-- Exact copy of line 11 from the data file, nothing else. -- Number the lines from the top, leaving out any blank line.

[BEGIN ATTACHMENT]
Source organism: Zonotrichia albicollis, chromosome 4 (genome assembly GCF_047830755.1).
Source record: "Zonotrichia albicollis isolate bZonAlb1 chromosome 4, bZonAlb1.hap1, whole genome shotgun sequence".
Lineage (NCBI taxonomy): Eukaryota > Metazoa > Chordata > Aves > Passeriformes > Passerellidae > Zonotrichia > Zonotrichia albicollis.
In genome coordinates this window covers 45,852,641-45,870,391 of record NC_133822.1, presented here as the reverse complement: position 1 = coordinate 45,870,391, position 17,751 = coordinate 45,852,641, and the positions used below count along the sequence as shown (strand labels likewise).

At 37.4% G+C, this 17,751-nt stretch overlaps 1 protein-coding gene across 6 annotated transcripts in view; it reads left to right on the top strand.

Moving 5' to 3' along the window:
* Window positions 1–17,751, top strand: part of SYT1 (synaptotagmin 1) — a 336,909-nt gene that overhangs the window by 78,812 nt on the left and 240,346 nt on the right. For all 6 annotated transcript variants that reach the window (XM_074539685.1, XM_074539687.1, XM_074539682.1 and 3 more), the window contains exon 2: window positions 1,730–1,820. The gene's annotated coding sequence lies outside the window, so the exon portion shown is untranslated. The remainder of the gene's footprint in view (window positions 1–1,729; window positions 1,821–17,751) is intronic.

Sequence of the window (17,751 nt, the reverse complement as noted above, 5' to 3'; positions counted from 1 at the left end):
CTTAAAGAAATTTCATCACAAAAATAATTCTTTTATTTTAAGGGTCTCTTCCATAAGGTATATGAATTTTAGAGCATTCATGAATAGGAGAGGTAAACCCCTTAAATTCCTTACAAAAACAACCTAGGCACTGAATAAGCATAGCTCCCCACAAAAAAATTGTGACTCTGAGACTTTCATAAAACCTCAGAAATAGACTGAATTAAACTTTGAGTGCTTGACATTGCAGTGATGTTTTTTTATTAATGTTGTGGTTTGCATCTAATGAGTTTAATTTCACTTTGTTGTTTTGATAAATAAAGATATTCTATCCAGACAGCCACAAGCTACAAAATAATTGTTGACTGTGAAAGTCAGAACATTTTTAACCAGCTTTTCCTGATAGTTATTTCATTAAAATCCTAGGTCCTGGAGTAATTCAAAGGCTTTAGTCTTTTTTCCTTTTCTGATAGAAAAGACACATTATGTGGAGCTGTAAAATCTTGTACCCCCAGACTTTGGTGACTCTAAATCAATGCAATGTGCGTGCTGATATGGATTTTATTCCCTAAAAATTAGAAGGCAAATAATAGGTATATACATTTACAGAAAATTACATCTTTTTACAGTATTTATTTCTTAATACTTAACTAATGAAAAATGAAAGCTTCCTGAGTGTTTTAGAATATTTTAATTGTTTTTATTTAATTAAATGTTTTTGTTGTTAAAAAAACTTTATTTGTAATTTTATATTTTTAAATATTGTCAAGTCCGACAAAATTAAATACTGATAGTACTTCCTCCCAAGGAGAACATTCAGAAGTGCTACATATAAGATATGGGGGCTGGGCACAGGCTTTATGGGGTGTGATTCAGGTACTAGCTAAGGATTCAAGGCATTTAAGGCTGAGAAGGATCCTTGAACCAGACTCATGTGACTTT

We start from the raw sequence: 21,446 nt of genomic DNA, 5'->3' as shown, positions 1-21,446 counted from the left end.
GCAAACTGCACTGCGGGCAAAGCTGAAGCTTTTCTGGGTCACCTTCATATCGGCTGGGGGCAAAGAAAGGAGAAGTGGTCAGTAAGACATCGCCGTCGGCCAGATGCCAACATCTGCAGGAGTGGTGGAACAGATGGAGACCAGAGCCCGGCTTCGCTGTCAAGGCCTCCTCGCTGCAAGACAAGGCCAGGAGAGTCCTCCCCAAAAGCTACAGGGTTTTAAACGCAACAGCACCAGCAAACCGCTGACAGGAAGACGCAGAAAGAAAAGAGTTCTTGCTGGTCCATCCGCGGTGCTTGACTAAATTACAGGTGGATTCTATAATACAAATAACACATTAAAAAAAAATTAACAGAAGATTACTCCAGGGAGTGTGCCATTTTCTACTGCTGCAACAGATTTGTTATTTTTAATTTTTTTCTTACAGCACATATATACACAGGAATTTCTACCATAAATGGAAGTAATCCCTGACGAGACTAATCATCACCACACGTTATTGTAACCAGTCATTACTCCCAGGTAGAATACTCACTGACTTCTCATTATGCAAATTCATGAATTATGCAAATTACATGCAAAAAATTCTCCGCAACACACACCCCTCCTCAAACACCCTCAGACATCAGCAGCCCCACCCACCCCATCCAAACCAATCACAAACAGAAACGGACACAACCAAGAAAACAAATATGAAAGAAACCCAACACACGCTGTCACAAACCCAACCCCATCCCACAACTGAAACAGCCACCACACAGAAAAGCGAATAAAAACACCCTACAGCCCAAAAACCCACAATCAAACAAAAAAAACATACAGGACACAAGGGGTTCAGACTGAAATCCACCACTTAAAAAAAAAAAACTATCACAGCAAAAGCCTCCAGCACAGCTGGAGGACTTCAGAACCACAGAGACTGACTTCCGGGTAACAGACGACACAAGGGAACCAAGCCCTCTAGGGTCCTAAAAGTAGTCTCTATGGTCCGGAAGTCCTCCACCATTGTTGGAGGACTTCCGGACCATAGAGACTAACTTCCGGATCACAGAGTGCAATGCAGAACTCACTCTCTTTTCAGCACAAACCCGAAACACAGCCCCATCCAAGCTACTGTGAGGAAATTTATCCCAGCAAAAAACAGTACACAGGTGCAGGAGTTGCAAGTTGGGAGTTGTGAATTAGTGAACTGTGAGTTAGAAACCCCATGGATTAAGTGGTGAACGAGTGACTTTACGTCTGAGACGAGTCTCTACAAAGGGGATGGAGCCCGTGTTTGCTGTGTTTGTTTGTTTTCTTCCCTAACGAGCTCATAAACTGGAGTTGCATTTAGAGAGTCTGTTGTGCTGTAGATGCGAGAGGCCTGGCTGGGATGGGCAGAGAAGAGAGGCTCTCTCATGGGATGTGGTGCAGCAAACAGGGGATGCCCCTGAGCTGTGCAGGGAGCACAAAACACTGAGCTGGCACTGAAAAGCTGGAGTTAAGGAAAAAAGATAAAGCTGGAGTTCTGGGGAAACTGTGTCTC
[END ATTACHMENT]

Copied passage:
GCAAACTGCACTGCGGGCAAAGCTGAAGCTTTTCTGGGTCACCTTCATATCGGCTGGGGGCAAAGAAAGGAGAAGTGGTCAGTAAGACATCGCCGTCGGCCAGATGCCAACATCTGCAGGAGTGGTGGAACAGATGGAGACCAGAGCCCGGCTTCGCTGTCAAGGCCTCCTCGCTGCAAGACAAGGCCAGGAGAGTCCTCCCCAAAAGCTACAGGGTTTTAAACGCAACAGCACCAGCAAACCGCTGACAGGAAGACGCAGAAAGAAAAGAGTTCTTGCTGGTCCATCCGCGGTGCTTGACTAAATTACAGGTGGATTCTATAATACAAATAACACATTAAAAAAAAATTAACAGAAGATTACTCCAGGGAGTGTGCCATTTTCTACTGCTGCAACAGATTTGTTATTTTTAATTTTTTTCTTACAGCACATATATACACAGGAATTTCTACCATAAATGGAAGTAATCCCTGACGAGACTAATCATCACCACACGTTATTGTAACCAGTCATTACTCCCAGGTAGAATACTCACTGACTTCTCATTATGCAAATTCATGAATTATGCAAATTACATGCAAAAAATTCTCCGCAACACACACCCCTCCTCAAACACCCTCAGACATCAGCAGCCCCACCCACCCCATCCAAACCAATCACAAACAGAAACGGACACAACCAAGAAAACAAATATGAAAGAAACCCAACACACGCTGTCACAAACCCAACCCCATCCCACAACTGAAACAGCCACCACACAGAAAAGCGAATAAAAACACCCTACAGCCCAAAAACCCACAATCAAACAAAAAAAACATACAGGACACAAGGGGTTCAGACTGAAATCCACCACTTAAAAAAAAAAAACTATCACAGCAAAAGCCTCCAGCACAGCTGGAGGACTTCAGAACCACAGAGACTGACTTCCGGGTAACAGACGACACAAGGGAACCAAGCCCTCTAGGGTCCTAAAAGTAGTCTCTATGGTCCGGAAGTCCTCCACCATTGTTGGAGGACTTCCGGACCATAGAGACTAACTTCCGGATCACAGAGTGCAATGCAGAACTCACTCTCTTTTCAGCACAAACCCGAAACACAGCCCCATCCAAGCTACTGTGAGGAAATTTATCCCAGCAAAAAACAGTACACAGGTGCAGGAGTTGCAAGTTGGGAGTTGTGAATTAGTGAACTGTGAGTTAGAAACCCCATGGATTAAGTGGTGAACGAGTGACTTTACGTCTGAGACGAGTCTCTACAAAGGGGATGGAGCCCGTGTTTGCTGTGTTTGTTTGTTTTCTTCCCTAACGAGCTCATAAACTGGAGTTGCATTTAGAGAGTCTGTTGTGCTGTAGATGCGAGAGGCCTGGCTGGGATGGGCAGAGAAGAGAGGCTCTCTCATGGGATGTGGTGCAGCAAACAGGGGATGCCCCTGAGCTGTGCAGGGAGCACAAAACACTGAGCTGGCACTGAAAAGCTGGAGTTAAGGAAAAAAGATAAAGCTGGAGTTCTGGGGAAACTGTGTCTC